Tag Archives: music

The odds and ends Tim Buckley comp, The Dream Belongs To Me, shows an artist never settling for what’s passable

Photo Courtesy of Real Gone Music

Folk singer Tim Buckley often workshopped his material at live performances and in the studio before committing the fully developed forms to wax.

Real Gone Music’s reissue of The Dream Belongs To Me compiles three studio sessions — two at the heights of his fame in 1968 and another during his 1970s funk period — that puts early sketches of his most memorable compositions alongside more obscure songs that never made it to an album.

The first half of the record features songs that Buckley scattered throughout his next four records, which would expand the boundaries of his earlier folk phase. It’s revealing to hear early renditions of “Song to the Siren,” “Sing A Song to You” and “Happy Time” even if they sound more hollow and less energetic than their final versions or recorded live performances around the same time. The song “Danang” is notable here because it shows Tim Buckley as a bandleader. Nearing the song’s end, he instructs his band, “Let’s do it again,” before going into a final verse of tender lyrics.

“Buzzin Fly,” a jazzy song much older than the rest here, is nearly in its final form, complete with a guitar solo and walking bassline. Buckley’s voice adds emotion to the chorus lyrics, “You’re the one I talk about/You’re the one I think about/Everywhere I go,” as if he’d sung them a hundred times before. Given its quality, this recording of “Buzzin Fly” easily might have wound up on Happy/Sad instead of the final version recorded in December 1968. It’s strong close to the first studio session.

On the second half of The Dream, Buckley, working out songs for his 1973 album Sefronia, is supported by a commanding rhythm section along with a funky electric guitar. Although songs such as “Sefronia,” “Stone In Love” and “Quicksand” aren’t as highly regarded as the songs from the comp’s earlier session, Buckley and his band’s fiery performances give fans alternate takes that are much more raw than the album’s polished mixes.

The compilation’s title track, which never made it to a studio album, is a shining moment of the 1973 session with its surreal lyrics and a menacing instrumental that recalls the song “Come Here Woman” from Starsailor. At its base, though, “The Dream Belongs To Me” is a love song, with Buckley singing lyrics such as “Just as long as a pearl in the sea/Your sweet love belongs to me.” “Falling Timber,” another non-album number, also shows remnants of Starsailor with its voice-as-instrument vocals. These two songs, while not the best performances captured during these sessions, are the rarest offerings on this reissue.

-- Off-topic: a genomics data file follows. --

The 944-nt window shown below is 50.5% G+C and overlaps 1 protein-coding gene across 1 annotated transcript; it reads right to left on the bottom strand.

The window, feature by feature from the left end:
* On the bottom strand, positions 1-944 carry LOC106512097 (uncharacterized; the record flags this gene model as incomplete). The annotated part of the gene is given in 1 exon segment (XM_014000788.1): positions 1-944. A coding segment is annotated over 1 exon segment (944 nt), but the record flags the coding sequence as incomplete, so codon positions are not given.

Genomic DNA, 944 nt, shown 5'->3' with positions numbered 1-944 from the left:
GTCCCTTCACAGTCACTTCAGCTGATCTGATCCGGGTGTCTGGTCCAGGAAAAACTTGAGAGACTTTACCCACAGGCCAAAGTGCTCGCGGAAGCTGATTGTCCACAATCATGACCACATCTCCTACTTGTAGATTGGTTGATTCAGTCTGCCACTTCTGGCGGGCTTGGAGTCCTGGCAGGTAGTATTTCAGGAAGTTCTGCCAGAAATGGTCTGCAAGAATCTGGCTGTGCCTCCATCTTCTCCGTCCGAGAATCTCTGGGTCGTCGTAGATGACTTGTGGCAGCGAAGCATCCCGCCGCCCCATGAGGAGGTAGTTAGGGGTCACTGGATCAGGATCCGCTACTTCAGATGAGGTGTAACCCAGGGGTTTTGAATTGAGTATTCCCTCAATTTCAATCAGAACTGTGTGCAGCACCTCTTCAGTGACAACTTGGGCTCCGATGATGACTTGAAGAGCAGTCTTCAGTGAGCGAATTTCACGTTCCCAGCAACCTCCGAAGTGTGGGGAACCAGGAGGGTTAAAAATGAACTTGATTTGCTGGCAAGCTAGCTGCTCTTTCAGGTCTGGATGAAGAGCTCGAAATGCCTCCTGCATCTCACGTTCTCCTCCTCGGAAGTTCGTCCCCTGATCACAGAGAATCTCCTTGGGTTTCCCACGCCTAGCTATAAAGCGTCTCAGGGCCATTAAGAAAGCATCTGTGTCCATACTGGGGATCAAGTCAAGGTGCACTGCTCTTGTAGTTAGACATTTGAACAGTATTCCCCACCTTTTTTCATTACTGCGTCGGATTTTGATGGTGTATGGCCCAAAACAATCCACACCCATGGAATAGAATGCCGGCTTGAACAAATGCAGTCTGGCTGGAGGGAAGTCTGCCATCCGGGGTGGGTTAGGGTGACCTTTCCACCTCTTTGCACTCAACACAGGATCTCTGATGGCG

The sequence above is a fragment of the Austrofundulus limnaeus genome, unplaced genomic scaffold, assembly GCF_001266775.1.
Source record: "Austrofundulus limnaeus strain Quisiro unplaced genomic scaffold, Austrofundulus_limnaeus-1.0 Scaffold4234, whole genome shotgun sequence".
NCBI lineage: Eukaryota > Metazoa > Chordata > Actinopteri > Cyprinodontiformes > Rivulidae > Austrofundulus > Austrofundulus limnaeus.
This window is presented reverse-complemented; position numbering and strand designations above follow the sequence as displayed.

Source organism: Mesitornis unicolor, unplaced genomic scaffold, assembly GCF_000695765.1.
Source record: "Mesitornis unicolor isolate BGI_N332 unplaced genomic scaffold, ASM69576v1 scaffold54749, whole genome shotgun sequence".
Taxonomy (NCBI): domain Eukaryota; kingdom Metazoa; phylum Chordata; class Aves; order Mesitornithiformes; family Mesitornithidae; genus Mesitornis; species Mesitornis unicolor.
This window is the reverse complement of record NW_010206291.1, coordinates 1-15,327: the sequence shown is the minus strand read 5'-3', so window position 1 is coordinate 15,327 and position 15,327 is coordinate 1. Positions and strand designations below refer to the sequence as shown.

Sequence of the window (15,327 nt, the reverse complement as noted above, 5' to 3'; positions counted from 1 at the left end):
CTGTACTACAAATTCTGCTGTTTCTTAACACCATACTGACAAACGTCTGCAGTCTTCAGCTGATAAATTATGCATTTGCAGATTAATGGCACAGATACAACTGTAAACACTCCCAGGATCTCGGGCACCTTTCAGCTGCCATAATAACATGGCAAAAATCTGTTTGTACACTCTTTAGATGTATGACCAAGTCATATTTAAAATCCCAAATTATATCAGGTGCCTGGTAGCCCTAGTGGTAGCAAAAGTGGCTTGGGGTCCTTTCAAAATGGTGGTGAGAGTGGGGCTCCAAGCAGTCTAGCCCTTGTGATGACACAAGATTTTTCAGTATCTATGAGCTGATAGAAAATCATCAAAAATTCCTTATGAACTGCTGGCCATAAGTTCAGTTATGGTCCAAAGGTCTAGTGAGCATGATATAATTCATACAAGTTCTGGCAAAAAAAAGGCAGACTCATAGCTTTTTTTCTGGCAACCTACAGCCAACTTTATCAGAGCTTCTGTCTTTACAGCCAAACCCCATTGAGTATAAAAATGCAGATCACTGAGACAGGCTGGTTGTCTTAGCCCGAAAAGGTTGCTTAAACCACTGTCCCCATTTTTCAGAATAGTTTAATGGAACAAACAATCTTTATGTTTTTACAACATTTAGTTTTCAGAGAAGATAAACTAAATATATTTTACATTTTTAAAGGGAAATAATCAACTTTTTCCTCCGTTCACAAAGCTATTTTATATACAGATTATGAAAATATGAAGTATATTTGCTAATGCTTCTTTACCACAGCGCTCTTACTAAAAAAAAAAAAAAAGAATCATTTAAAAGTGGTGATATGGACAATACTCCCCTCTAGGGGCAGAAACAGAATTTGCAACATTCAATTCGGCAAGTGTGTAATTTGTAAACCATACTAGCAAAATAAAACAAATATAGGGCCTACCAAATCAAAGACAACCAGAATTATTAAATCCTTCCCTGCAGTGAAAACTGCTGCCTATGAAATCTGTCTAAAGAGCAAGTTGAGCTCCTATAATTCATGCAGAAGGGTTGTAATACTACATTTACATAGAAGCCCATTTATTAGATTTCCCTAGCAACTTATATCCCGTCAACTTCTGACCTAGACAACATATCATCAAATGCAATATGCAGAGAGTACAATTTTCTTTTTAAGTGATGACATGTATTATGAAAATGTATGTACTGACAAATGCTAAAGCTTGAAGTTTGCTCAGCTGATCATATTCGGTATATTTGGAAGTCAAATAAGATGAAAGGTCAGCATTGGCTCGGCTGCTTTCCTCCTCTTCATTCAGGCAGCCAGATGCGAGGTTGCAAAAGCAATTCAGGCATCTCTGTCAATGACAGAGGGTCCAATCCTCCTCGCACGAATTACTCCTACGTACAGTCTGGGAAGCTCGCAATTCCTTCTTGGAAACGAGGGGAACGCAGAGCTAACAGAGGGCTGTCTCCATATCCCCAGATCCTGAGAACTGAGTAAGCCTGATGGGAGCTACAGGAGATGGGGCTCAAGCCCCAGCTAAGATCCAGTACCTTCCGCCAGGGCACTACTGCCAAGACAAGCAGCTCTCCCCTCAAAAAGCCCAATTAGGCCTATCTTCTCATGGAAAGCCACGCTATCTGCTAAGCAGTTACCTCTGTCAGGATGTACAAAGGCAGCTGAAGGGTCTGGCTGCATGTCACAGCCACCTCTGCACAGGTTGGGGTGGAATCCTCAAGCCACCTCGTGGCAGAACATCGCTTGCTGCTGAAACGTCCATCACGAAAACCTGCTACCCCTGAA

Despite being originally released in 2001 by another label, Real Gone Music’s reissue of The Dream Belongs To Me rekindles the mystery of Tim Buckley’s creative process through a collection of high quality studio sessions. Nineteen years later, we can still learn through this reissue about the lengths Buckley went to develop his songs and the discipline it took to render them timeless.

4/5

No Age pairs its raucous art punk sound with introspective lyrics on new LP, Goons Be Gone

Photo Courtesy of Drag City

Goons Be Gone, No Age’s fifth LP and second on Drag City, furthers the L.A noise punks’ exploration of dense guitar textures and fiery drumming. Guitarist Randy Randall and drummer/singer Dean Spunt return with 11 new songs that are as loud as they are intricate, pondering existential questions through relatable lyrics that don’t always specify a context. Continue reading No Age pairs its raucous art punk sound with introspective lyrics on new LP, Goons Be Gone

Mourning [A] BLKstar present more than an hour of heartfelt neo soul on fourth LP, The Cycle

Photo from Don Giovanni Records

The Cycle might run a little long with its surplus of slow-to-mid tempo love songs. But, Mourning [A] BLKstar’s ambitious double new album holds interest by drawing listeners into more than an hour of lush, energetic atmospheres that have no shortage of booming drums, soaring vocals and a tight brass section. Continue reading Mourning [A] BLKstar present more than an hour of heartfelt neo soul on fourth LP, The Cycle

Steve Dawson & Funeral Bonsai Wedding share a positive outlook for a world in crisis on new collab, Last Flight Out

Photo Courtesy of Steve Dawson & Funeral Bonsai Wedding

It’s rare to hear jazzy instruments like the vibraphone or the double bass accompanied by the smooth swelling of a string quartet.

But on Last Flight Out, the second collaboration between Chicago singer-guitarist Steve Dawson and his backing band Funeral Bonsai Wedding, unconventional musical pairing intertwine to create a uniquely bright and buoyant soundscape. The album’s musicians skillfully adjust their playing for what each jazzy folk tune demands, supporting Dawson’s lyrics that strive toward creating a better tomorrow. Continue reading Steve Dawson & Funeral Bonsai Wedding share a positive outlook for a world in crisis on new collab, Last Flight Out